Scientists at the University of Plymouth have been developing methods to `close the loop` on waste and pollution, by finding waste products that can be used to improve soil / plant-growth conditions. At the Society for Experimental Biology conference in Swansea Dr Stuart Lane presented ways in which garden and industrial waste could be recycled to benefit the environment.
In collaboration with Ecological Sciences Limited, Dr Lane`s group investigated a horticultural growth substitute for peat, derived from garden waste products. Because the mining of peat bogs is both unsustainable and ecologically destructive, given that peat bogs take hundreds of years to form and provide a specialised habitat, horticulturalists are seeking to replace traditional methods based on peat with more environmentally friendly alternatives. The EcoSci research project headed by Stephen Bullock experimented with green waste derived compost (GWC) made up of garden waste (such as hedge trimmings and lawn clippings) collected from civic refuse sites. The waste was carefully composted and mixed with coir - coconut husks, another industrial waste product - and composted bark. The GWC was tested against a well-known peat-based commercial product for ten plant species and was found to out-perform the peat product in almost all the parameters tested. GWC is organically accredited and the company is now looking to develop an organic multi-purpose compost.
Dr Lane`s group also investigated a waste product of horticulture. Hydroponics - growing plants without soil - frequently uses rockwall, a loft insulation material that cannot be recycled. Dr Lane set up a hydroponics study where the rockwall was replaced with zeolite, a cystalline solid that acts like a molecular sieve and is used in industrial catalysts and in products such as washing powders. Zeolite effectively retains and exchanges ions, so can be used to `channel` nutrients to plant roots and retain toxic minerals. Dr Lane found that the zeolite provided a good growth medium, regulating minerals and aerating the roots properly, and could be re-used for a number of growth cycles. The group also investigated the safest way of disposing of the zeolite once its ion exchange capacity was spent, by mixing it into soil at concentrations where it would not interfere with the flow of beneficial minerals to plants or release high levels of harmful metals.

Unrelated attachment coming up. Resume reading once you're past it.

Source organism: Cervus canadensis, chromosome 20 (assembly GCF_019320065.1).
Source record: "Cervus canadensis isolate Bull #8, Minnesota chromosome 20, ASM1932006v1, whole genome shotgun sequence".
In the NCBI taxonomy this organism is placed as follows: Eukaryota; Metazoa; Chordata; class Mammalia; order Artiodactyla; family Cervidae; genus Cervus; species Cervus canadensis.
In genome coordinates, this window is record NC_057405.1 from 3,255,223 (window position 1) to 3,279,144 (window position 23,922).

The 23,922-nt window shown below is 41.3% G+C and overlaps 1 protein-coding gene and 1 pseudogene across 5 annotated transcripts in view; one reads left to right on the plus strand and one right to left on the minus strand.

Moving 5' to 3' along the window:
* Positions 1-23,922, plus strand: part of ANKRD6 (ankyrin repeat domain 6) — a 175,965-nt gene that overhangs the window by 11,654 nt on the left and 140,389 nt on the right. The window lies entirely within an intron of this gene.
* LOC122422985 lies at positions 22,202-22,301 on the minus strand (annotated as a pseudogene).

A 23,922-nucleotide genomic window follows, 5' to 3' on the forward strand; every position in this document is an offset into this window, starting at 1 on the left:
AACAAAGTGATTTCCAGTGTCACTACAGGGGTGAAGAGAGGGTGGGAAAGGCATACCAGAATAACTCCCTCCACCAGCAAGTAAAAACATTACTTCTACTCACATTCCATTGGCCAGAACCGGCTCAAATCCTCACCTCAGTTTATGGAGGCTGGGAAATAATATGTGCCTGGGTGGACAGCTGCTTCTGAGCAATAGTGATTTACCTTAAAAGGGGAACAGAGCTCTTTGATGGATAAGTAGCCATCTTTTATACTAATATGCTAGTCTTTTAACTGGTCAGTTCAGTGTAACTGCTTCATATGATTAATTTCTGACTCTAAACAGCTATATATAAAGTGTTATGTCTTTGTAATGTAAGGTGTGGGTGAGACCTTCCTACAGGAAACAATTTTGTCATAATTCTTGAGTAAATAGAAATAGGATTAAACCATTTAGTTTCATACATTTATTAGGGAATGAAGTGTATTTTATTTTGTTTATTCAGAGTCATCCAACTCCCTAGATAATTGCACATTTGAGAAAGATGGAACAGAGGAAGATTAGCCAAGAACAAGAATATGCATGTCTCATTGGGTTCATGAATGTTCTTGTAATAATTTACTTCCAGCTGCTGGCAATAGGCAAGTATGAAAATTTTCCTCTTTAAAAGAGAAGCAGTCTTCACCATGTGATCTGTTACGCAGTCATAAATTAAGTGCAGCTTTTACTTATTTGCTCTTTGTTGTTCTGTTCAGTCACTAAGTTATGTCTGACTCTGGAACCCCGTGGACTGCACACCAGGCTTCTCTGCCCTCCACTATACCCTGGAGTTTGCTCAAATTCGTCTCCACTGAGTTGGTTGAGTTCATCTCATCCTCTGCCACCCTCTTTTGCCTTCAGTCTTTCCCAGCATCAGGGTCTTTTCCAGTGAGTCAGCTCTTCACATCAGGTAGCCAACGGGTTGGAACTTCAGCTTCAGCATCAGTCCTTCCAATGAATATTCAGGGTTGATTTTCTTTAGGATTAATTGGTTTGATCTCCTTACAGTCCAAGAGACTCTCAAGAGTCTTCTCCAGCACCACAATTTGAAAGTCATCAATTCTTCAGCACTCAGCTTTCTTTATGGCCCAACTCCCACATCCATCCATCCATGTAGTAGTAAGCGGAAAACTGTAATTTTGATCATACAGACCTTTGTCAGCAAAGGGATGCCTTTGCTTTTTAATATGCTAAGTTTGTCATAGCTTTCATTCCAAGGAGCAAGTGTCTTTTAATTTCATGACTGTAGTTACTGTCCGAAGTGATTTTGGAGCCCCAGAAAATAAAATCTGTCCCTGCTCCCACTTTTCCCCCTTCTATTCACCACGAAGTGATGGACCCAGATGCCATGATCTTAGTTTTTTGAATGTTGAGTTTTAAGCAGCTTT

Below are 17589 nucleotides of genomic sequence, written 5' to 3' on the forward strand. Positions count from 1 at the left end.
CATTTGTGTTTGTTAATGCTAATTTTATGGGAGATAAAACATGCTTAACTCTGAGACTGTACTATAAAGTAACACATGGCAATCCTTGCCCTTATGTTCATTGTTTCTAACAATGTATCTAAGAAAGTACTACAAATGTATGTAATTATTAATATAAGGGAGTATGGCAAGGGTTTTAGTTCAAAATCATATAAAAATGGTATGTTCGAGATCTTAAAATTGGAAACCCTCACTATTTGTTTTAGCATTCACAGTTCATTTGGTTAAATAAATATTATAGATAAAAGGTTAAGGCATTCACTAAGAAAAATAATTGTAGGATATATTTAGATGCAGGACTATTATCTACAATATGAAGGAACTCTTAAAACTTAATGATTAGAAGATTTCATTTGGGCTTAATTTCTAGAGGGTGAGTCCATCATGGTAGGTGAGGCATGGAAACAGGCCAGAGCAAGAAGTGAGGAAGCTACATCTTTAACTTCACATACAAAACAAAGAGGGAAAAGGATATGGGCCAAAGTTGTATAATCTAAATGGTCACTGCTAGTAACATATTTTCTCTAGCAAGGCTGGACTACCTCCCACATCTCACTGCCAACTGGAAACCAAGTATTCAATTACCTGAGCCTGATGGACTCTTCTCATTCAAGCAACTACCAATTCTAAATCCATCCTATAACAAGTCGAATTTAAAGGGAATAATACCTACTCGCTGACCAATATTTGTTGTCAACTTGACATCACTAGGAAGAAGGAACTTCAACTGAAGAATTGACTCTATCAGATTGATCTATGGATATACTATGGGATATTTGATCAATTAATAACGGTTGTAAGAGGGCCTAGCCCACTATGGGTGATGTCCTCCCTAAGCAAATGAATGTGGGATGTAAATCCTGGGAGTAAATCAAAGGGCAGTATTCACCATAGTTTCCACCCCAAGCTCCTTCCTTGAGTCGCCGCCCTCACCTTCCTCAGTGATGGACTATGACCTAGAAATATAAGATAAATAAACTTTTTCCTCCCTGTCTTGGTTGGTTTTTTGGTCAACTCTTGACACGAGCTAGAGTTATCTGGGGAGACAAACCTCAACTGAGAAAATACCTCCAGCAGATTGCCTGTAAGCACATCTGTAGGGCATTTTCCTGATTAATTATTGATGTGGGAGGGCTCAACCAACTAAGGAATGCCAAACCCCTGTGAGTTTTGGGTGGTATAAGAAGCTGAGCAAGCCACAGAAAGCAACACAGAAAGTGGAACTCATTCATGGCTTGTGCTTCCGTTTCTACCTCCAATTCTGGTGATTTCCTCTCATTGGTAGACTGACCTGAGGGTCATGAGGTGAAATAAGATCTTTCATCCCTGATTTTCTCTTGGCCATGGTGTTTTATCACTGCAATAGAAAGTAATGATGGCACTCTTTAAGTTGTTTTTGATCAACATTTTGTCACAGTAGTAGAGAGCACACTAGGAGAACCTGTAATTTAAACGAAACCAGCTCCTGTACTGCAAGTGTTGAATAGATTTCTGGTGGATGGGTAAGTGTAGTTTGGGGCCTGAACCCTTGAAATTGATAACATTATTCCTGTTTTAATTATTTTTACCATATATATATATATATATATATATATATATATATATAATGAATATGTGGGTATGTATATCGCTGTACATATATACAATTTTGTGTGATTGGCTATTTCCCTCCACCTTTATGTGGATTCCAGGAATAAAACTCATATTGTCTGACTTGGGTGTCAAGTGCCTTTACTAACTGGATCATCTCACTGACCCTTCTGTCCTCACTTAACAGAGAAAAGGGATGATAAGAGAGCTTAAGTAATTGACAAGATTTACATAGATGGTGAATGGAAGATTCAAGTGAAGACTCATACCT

Jenny Gimpel | alphagalileo
Finding plastic litter from afar
19.11.2018 | Carl von Ossietzky-Universität Oldenburg
Despite government claims, orangutan populations have not increased. Call for better monitoring
06.11.2018 | Deutsches Zentrum für integrative Biodiversitätsforschung (iDiv) Halle-Jena-Leipzig
Researchers at the University of New Hampshire have captured a difficult-to-view singular event involving "magnetic reconnection"--the process by which sparse particles and energy around Earth collide producing a quick but mighty explosion--in the Earth's magnetotail, the magnetic environment that trails behind the planet.
Magnetic reconnection has remained a bit of a mystery to scientists. They know it exists and have documented the effects that the energy explosions can...
Biochips have been developed at TU Wien (Vienna), on which tissue can be produced and examined. This allows supplying the tissue with different substances in a very controlled way.
Cultivating human cells in the Petri dish is not a big challenge today. Producing artificial tissue, however, permeated by fine blood vessels, is a much more...
Faster and secure data communication: This is the goal of a new joint project involving physicists from the University of Würzburg. The German Federal Ministry of Education and Research funds the project with 14.8 million euro.
In our digital world data security and secure communication are becoming more and more important. Quantum communication is a promising approach to achieve...
On Saturday, 10 November 2018, the research icebreaker Polarstern will leave its homeport of Bremerhaven, bound for Cape Town, South Africa.
When choosing materials to make something, trade-offs need to be made between a host of properties, such as thickness, stiffness and weight. Depending on the application in question, finding just the right balance is the difference between success and failure
Now, a team of Penn Engineers has demonstrated a new material they call "nanocardboard," an ultrathin equivalent of corrugated paper cardboard. A square...
19.11.2018 | Event News
09.11.2018 | Event News
06.11.2018 | Event News
19.11.2018 | Materials Sciences
19.11.2018 | Information Technology
19.11.2018 | Life Sciences